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[Headlines] (HL-과학/기술/교육) Tenured Positions at US Public Universities Are Under Attack
최고관리자  |  17-02-27 08:20

The idea of tenure has long been important to American higher education. In the 1700s, religious groups operated most colleges in the United States and, before that, Britain’s North American colonies. Often, college officials would remove employees who spoke about subjects that were in conflict with the school’s teachings. By the late 1800s, it became common for individuals who gave large amounts of money to a college to have powers similar to those officials. Then, at the start of the 20th century, the presidents of three private universities decided their professors needed more protection. The three universities were Harvard University, Columbia University and the University of Chicago. The presidents felt professors needed the freedom to explore difficult issues, which would, in turn, help better educate students. So they created a system to reduce the ability of donors to influence the removal of professors. This system is called tenure. After World War II, most U.S. colleges and universities established tenured teaching positions. A tenured position was meant to last as long as a professor chose to teach at the school that offered it. But during the 1950s and 1960s, some American professors were dismissed for expressing their political beliefs.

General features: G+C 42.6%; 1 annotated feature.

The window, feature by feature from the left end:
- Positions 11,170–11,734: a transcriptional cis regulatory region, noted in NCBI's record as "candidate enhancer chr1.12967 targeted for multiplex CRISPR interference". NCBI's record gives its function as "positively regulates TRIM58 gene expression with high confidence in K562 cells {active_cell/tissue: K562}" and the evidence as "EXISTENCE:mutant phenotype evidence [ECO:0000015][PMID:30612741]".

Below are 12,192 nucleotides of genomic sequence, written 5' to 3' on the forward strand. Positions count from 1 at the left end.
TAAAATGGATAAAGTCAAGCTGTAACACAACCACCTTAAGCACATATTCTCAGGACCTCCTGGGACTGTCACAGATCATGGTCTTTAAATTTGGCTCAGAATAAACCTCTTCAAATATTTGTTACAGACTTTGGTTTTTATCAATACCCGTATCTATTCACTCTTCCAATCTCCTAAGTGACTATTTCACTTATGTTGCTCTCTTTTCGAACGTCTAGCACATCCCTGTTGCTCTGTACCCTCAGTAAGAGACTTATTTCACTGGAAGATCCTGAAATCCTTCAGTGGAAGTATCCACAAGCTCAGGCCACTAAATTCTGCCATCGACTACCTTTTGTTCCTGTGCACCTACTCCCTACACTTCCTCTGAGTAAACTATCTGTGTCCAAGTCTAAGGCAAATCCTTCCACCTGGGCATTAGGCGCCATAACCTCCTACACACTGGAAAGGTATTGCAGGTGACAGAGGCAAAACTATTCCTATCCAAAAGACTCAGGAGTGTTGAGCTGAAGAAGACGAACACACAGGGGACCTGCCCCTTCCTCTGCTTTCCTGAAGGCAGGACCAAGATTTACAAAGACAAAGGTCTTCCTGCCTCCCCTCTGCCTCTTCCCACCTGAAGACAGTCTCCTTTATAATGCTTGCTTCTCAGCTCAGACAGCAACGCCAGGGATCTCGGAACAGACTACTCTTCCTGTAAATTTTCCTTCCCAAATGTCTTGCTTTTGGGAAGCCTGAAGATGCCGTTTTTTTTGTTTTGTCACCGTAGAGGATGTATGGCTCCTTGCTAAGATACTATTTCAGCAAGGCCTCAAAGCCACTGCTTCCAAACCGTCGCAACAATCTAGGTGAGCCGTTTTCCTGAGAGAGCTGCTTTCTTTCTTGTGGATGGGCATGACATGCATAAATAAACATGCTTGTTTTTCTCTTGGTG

* tenure = (특히 대학 교수의) 종신 재직권; (특히 정계 요직의) 재임 기간; 재임/ official = (고위) 공무원[관리], 임원/ remove = (직장・직책에서) 쫓아[몰아]내다, 해고하다/ in conflict with ~ = ~와 충돌하다, 모순되다/ explore = 탐구[분석]하다; 답사[탐사/탐험]하다/ in turn = 결국[결과적으로]; 차례차례/ tenured = 종신 재직권을 가진/ dismiss = 해고하다/ political belief = 정치적 신념    

Then in 1972, the U.S. Supreme Court decided a case involving tenure. The court ruled that a tenured position must be based on a written contract between a professor and a school. It also decided that any school wishing to end a professor’s tenure had to do so through a process similar to a trialBut some people call tenure a “guaranteed job for life” for professors, and, in some cases, a waste of money. One of tenure’s critics is Rick Brattin, a member of Missouri’s State House of Representatives. Last month, he proposed a measure that, in part, bans tenure for anyone who starts teaching at a public university in Missouri after January 1, 2018. Brattin says he proposed his bill because the costs of higher education have risen too high. He calls tenure at public universities “un-American” and an unnecessary cost to taxpayers. Tax money helps pay for operating costs at public universities, including professors’ wages. Brattin argues that once professors earn tenure, they often care less and less about how well they teach. "You cannot tell me that every tenured professor is absolutely doing everything to the fullest extent, that’s not even possible. So to have a system in place that protects that person with a guaranteed lifetime employment, it works against itself. Because then we have no ability to shed those who just shouldn’t have made the cut, but they slid in and now they have this protection."
* rule = (공식적으로) 결정[판결]을 내리다/ be based on ~ = ~에 근거[기반]를 두다/ written contract = 성문계약(서)/ through ~ = (장벽・단계・테스트를) 지나[거쳐/통과하여]/ similar to ~ = ~와 비슷한/ trial = 재판, 공판/ for life = 죽을 때까지(의); 평생[종신](의); 무기의/ critic = 비평가, 평론가/ measure = (특정 목적을 달성하기 위한) 조치[정책]/ in part = 부분적으로는; 어느 정도는/ operating cost = 운영비/ to the fullest = 최대한도로/ in place = 가동 중인; 가동할 준비가 되어 있는/ work against ~ = ~에 불리하게 되다; ~에 반대하다/ shed = (원하지 않는 것을) 없애다[버리다]/ make the cut = 최종 명단에 들다[빠지다]; 성공[실패]하다